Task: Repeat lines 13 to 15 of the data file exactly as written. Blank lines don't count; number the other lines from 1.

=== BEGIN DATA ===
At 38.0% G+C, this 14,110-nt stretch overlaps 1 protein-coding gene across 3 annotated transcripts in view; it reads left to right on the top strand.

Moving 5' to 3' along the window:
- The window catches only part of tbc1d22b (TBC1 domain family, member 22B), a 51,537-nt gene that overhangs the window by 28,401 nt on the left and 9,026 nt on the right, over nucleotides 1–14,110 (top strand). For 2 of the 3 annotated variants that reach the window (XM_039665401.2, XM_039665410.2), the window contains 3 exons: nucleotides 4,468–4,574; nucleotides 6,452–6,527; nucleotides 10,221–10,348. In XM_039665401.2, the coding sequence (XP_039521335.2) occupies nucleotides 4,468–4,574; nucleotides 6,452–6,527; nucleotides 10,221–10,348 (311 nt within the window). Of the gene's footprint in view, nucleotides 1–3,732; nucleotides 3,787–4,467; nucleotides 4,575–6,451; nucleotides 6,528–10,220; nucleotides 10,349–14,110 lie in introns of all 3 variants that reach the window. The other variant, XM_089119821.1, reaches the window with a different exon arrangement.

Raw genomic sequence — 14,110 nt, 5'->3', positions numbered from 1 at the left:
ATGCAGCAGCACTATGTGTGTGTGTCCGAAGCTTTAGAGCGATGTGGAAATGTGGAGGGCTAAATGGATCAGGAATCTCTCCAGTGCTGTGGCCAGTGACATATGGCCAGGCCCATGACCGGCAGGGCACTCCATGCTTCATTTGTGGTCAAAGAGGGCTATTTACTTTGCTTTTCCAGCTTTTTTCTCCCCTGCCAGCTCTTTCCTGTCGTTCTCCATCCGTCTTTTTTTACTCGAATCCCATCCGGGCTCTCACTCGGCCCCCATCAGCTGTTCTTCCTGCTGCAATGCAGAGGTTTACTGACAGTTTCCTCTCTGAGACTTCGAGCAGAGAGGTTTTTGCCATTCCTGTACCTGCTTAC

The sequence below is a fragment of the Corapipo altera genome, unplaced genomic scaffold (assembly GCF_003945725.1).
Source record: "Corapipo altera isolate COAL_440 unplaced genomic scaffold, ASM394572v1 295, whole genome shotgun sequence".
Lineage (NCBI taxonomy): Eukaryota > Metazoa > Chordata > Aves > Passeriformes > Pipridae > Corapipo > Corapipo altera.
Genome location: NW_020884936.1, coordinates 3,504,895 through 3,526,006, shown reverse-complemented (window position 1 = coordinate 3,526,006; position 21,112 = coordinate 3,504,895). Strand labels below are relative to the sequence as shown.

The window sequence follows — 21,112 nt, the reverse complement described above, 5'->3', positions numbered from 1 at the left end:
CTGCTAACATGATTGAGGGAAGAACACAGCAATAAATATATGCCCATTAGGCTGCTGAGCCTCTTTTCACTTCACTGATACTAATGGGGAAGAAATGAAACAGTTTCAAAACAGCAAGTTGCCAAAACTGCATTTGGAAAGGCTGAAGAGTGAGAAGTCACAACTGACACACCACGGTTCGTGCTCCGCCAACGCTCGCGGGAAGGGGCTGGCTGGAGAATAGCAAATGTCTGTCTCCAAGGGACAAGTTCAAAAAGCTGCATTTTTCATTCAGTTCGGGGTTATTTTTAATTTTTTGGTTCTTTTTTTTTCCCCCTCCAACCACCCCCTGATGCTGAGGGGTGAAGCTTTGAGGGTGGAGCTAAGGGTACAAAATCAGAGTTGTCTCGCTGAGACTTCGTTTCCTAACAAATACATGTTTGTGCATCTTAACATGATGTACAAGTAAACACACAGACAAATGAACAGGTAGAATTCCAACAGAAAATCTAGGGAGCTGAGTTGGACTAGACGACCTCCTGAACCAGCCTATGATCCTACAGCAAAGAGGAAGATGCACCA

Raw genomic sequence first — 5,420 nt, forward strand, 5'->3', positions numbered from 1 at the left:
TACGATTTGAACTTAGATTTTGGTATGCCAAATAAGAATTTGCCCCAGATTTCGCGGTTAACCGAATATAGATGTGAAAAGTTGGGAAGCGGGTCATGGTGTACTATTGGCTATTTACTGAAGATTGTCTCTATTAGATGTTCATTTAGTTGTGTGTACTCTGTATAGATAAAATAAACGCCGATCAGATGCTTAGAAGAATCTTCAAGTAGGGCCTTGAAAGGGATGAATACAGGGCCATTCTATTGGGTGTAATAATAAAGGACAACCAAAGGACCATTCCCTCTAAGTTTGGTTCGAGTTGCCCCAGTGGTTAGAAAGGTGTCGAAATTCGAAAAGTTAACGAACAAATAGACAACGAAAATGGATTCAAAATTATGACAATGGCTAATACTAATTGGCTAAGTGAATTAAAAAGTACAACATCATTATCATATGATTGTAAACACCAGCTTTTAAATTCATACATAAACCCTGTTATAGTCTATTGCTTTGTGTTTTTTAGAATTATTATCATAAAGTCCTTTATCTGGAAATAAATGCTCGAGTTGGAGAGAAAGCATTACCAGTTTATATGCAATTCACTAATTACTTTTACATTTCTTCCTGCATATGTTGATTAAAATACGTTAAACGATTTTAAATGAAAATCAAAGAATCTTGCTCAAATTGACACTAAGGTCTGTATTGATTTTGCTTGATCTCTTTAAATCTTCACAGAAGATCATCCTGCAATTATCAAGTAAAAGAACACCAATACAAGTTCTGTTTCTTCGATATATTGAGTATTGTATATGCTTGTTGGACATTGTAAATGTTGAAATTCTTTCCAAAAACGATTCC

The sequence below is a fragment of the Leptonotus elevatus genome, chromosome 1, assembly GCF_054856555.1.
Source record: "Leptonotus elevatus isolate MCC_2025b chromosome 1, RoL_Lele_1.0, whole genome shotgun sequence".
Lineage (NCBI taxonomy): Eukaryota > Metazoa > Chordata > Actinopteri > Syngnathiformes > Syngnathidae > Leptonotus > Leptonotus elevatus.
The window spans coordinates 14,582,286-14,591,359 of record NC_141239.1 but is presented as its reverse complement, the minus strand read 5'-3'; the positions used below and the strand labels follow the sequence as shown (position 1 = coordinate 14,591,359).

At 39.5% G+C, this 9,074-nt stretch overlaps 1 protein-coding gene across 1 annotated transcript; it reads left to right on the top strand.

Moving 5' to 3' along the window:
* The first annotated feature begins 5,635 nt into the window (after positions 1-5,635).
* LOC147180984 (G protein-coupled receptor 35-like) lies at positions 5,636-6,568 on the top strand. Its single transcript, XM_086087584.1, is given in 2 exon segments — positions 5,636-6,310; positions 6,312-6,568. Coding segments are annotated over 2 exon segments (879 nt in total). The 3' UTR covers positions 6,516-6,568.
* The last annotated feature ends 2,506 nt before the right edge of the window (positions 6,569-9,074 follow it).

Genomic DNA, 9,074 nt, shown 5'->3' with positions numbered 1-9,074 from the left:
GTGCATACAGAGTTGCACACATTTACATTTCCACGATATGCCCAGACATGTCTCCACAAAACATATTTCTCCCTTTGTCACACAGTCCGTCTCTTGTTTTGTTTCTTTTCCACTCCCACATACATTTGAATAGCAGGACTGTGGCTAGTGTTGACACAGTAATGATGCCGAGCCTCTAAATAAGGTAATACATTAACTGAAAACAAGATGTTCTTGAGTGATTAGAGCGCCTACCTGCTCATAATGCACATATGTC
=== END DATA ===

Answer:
TACGATTTGAACTTAGATTTTGGTATGCCAAATAAGAATTTGCCCCAGATTTCGCGGTTAACCGAATATAGATGTGAAAAGTTGGGAAGCGGGTCATGGTGTACTATTGGCTATTTACTGAAGATTGTCTCTATTAGATGTTCATTTAGTTGTGTGTACTCTGTATAGATAAAATAAACGCCGATCAGATGCTTAGAAGAATCTTCAAGTAGGGCCTTGAAAGGGATGAATACAGGGCCATTCTATTGGGTGTAATAATAAAGGACAACCAAAGGACCATTCCCTCTAAGTTTGGTTCGAGTTGCCCCAGTGGTTAGAAAGGTGTCGAAATTCGAAAAGTTAACGAACAAATAGACAACGAAAATGGATTCAAAATTATGACAATGGCTAATACTAATTGGCTAAGTGAATTAAAAAGTACAACATCATTATCATATGATTGTAAACACCAGCTTTTAAATTCATACATAAACCCTGTTATAGTCTATTGCTTTGTGTTTTTTAGAATTATTATCATAAAGTCCTTTATCTGGAAATAAATGCTCGAGTTGGAGAGAAAGCATTACCAGTTTATATGCAATTCACTAATTACTTTTACATTTCTTCCTGCATATGTTGATTAAAATACGTTAAACGATTTTAAATGAAAATCAAAGAATCTTGCTCAAATTGACACTAAGGTCTGTATTGATTTTGCTTGATCTCTTTAAATCTTCACAGAAGATCATCCTGCAATTATCAAGTAAAAGAACACCAATACAAGTTCTGTTTCTTCGATATATTGAGTATTGTATATGCTTGTTGGACATTGTAAATGTTGAAATTCTTTCCAAAAACGATTCC

The sequence below is a fragment of the Leptonotus elevatus genome, chromosome 1, assembly GCF_054856555.1.
Source record: "Leptonotus elevatus isolate MCC_2025b chromosome 1, RoL_Lele_1.0, whole genome shotgun sequence".